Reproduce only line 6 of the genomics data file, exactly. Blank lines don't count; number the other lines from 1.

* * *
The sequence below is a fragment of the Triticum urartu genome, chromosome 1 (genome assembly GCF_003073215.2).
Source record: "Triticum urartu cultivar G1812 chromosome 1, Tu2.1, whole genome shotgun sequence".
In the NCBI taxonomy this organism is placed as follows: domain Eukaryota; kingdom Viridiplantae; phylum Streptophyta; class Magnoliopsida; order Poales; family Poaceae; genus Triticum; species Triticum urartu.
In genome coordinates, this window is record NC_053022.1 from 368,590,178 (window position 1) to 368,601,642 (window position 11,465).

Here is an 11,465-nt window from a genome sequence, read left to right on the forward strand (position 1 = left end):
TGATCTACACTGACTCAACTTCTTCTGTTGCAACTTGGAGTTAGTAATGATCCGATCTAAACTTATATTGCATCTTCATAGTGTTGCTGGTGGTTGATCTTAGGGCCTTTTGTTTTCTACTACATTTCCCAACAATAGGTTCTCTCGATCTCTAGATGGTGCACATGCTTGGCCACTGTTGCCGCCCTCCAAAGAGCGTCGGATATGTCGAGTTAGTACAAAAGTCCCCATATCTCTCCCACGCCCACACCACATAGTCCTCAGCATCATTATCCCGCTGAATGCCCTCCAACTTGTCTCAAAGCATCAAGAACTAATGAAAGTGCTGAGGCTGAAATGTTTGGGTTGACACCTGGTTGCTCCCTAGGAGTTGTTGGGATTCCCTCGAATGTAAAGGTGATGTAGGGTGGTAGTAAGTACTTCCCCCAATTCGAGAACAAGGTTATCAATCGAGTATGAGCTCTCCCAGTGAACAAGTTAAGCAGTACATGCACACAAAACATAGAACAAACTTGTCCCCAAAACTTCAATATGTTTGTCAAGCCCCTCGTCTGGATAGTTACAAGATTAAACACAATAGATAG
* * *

TGATCTACACTGACTCAACTTCTTCTGTTGCAACTTGGAGTTAGTAATGATCCGATCTAAACTTATATTGCATCTTCATAGTGTTGCTGGTGGTTGATCTTAGGGCCTTTTGTTTTCTACTACATTTCCCAACAATAGGTTCTCTCGATCTCTAGATGGTGCACATGCTTGGCCACTGTTGCCGCCCTCCAAAGAGCGTCGGATATGTCGAGTTAGTACAAAAGTCCCCATATCTCTCCCACGCCCACACCACATAGTCCTCAGCATCATTATCCCGCTGAATGCCCTCCAACTTGTCTCAAAGCATCAAGAACTAATGAAAGTGCTGAGGCTGAAATGTTTGGGTTGACACCTGGTTGCTCCCTAGGAGTTGTTGGGATTCCCTCGAATGTAAAGGTGATGTAGGGTGGTAGTAAGTACTTCCCCCAATTCGAGAACAAGGTTATCAATCGAGTATGAGCTCTCCCAGTGAACAAGTTAAGCAGTACATGCACACAAAACATAGAACAAACTTGTCCCCAAAACTTCAATATGTTTGTCAAGCCCCTCGTCTGGATAGTTACAAGATTAAACACAATAGATAG